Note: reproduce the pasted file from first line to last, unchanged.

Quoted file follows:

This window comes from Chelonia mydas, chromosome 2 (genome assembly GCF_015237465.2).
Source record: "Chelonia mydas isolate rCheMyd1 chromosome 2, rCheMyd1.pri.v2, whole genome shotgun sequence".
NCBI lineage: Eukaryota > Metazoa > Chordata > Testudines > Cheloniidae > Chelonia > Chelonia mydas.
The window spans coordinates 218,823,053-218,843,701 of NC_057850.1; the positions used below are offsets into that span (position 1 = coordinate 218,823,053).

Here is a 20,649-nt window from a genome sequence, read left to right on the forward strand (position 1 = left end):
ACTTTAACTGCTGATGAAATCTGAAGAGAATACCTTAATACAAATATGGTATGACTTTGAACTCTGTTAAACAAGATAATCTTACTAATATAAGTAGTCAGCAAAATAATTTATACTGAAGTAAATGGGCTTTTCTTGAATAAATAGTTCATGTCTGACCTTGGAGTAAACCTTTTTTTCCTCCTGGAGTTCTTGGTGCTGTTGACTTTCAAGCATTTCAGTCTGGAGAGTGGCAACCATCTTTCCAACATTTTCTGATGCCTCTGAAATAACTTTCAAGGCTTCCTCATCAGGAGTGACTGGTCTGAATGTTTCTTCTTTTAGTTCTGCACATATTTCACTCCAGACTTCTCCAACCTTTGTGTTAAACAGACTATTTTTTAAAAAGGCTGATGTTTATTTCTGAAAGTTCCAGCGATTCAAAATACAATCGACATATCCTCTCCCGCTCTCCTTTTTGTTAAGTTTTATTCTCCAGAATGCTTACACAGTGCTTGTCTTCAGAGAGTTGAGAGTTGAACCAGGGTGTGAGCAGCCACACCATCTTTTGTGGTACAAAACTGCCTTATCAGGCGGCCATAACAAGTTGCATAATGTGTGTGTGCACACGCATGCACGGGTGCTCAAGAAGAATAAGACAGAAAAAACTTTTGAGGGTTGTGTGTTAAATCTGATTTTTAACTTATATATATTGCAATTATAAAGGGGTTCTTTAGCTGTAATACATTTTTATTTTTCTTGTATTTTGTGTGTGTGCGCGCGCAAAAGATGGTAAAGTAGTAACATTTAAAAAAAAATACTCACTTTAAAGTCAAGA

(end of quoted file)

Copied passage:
This window comes from Chelonia mydas, chromosome 2 (genome assembly GCF_015237465.2).
Source record: "Chelonia mydas isolate rCheMyd1 chromosome 2, rCheMyd1.pri.v2, whole genome shotgun sequence".
NCBI lineage: Eukaryota > Metazoa > Chordata > Testudines > Cheloniidae > Chelonia > Chelonia mydas.
The window spans coordinates 218,823,053-218,843,701 of NC_057850.1; the positions used below are offsets into that span (position 1 = coordinate 218,823,053).

Here is a 20,649-nt window from a genome sequence, read left to right on the forward strand (position 1 = left end):
ACTTTAACTGCTGATGAAATCTGAAGAGAATACCTTAATACAAATATGGTATGACTTTGAACTCTGTTAAACAAGATAATCTTACTAATATAAGTAGTCAGCAAAATAATTTATACTGAAGTAAATGGGCTTTTCTTGAATAAATAGTTCATGTCTGACCTTGGAGTAAACCTTTTTTTCCTCCTGGAGTTCTTGGTGCTGTTGACTTTCAAGCATTTCAGTCTGGAGAGTGGCAACCATCTTTCCAACATTTTCTGATGCCTCTGAAATAACTTTCAAGGCTTCCTCATCAGGAGTGACTGGTCTGAATGTTTCTTCTTTTAGTTCTGCACATATTTCACTCCAGACTTCTCCAACCTTTGTGTTAAACAGACTATTTTTTAAAAAGGCTGATGTTTATTTCTGAAAGTTCCAGCGATTCAAAATACAATCGACATATCCTCTCCCGCTCTCCTTTTTGTTAAGTTTTATTCTCCAGAATGCTTACACAGTGCTTGTCTTCAGAGAGTTGAGAGTTGAACCAGGGTGTGAGCAGCCACACCATCTTTTGTGGTACAAAACTGCCTTATCAGGCGGCCATAACAAGTTGCATAATGTGTGTGTGCACACGCATGCACGGGTGCTCAAGAAGAATAAGACAGAAAAAACTTTTGAGGGTTGTGTGTTAAATCTGATTTTTAACTTATATATATTGCAATTATAAAGGGGTTCTTTAGCTGTAATACATTTTTATTTTTCTTGTATTTTGTGTGTGTGCGCGCGCAAAAGATGGTAAAGTAGTAACATTTAAAAAAAAATACTCACTTTAAAGTCAAGA